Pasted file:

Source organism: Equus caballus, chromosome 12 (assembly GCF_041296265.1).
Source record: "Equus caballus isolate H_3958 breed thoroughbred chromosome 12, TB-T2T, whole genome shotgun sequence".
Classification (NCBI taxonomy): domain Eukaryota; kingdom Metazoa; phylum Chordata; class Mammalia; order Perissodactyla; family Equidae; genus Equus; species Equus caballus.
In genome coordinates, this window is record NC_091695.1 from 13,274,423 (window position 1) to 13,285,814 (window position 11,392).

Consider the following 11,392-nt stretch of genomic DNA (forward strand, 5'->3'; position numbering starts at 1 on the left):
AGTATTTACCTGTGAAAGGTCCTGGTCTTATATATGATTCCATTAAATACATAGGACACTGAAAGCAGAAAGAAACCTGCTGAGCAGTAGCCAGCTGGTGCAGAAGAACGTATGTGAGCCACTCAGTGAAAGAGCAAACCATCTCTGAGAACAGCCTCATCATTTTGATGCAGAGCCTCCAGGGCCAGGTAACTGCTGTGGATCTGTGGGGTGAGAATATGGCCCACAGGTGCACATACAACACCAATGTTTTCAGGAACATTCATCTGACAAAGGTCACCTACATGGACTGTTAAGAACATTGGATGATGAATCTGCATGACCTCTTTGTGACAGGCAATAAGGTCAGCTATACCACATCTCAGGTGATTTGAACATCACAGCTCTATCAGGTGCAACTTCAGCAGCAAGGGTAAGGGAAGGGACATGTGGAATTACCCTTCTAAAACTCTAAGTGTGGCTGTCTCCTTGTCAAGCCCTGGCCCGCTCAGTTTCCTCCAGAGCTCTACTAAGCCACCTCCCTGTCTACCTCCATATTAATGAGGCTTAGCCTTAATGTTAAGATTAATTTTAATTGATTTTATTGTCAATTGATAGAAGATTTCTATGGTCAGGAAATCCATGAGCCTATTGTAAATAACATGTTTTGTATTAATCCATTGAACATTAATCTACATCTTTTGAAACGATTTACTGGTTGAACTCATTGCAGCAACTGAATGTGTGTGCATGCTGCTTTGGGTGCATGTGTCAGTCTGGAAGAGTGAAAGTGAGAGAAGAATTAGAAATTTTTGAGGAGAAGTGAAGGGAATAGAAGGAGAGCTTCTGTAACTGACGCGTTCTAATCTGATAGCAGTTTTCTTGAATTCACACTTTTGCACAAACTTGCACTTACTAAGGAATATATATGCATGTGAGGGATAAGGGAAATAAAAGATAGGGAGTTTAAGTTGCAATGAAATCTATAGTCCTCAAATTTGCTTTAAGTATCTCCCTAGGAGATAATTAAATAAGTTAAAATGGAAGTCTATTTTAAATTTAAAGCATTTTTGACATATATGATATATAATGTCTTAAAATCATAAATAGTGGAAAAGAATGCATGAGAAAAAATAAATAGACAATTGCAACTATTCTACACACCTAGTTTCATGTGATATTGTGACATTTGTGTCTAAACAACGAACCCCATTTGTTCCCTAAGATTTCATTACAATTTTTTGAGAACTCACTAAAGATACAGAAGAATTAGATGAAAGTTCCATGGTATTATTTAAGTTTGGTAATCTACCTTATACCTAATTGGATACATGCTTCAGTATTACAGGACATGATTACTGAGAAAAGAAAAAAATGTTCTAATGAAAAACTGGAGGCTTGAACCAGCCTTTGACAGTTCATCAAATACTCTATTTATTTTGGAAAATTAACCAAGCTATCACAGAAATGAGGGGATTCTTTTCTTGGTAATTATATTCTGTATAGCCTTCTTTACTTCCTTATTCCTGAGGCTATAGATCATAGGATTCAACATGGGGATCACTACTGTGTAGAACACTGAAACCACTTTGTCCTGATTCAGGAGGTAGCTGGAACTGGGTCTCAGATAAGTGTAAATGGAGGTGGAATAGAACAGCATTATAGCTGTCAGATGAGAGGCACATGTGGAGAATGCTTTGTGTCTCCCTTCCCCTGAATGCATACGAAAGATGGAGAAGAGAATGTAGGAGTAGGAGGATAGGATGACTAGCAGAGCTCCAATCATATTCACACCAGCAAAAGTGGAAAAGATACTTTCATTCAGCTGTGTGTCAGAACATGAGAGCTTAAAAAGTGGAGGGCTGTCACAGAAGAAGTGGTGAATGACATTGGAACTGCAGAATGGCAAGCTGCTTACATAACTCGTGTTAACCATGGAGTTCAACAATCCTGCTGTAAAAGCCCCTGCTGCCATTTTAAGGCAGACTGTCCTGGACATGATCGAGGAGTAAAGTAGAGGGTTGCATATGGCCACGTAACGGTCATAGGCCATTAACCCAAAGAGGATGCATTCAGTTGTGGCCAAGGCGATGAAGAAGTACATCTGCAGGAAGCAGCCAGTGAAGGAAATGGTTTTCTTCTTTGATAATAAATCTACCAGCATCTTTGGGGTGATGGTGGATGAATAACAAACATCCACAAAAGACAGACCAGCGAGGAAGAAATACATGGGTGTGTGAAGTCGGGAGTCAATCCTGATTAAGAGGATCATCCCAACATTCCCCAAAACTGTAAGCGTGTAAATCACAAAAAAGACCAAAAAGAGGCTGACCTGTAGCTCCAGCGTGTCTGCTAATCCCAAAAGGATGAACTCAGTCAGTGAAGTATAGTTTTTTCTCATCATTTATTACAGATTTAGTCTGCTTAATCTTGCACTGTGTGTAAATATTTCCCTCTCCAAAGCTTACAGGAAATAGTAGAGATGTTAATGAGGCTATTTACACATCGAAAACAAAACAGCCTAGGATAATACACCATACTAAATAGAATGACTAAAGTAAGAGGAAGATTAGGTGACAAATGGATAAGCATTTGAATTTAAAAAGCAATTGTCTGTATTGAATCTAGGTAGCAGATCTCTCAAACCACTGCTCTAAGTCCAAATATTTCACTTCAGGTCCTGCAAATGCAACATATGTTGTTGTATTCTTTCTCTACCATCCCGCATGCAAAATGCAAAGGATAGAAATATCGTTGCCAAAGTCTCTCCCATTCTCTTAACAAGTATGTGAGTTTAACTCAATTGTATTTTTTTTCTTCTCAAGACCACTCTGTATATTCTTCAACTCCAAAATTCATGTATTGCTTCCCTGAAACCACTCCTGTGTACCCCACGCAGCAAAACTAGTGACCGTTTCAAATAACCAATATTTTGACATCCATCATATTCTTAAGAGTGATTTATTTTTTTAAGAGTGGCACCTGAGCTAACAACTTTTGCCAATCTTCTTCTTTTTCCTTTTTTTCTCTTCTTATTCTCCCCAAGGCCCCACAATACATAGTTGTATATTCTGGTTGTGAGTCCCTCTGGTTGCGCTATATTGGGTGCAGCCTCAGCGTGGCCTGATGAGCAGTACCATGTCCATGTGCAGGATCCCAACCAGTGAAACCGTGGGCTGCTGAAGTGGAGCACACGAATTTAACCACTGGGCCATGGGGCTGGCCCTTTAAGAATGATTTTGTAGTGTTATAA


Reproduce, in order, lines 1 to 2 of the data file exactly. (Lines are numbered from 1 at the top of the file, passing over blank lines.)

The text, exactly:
Source organism: Equus caballus, chromosome 12 (assembly GCF_041296265.1).
Source record: "Equus caballus isolate H_3958 breed thoroughbred chromosome 12, TB-T2T, whole genome shotgun sequence".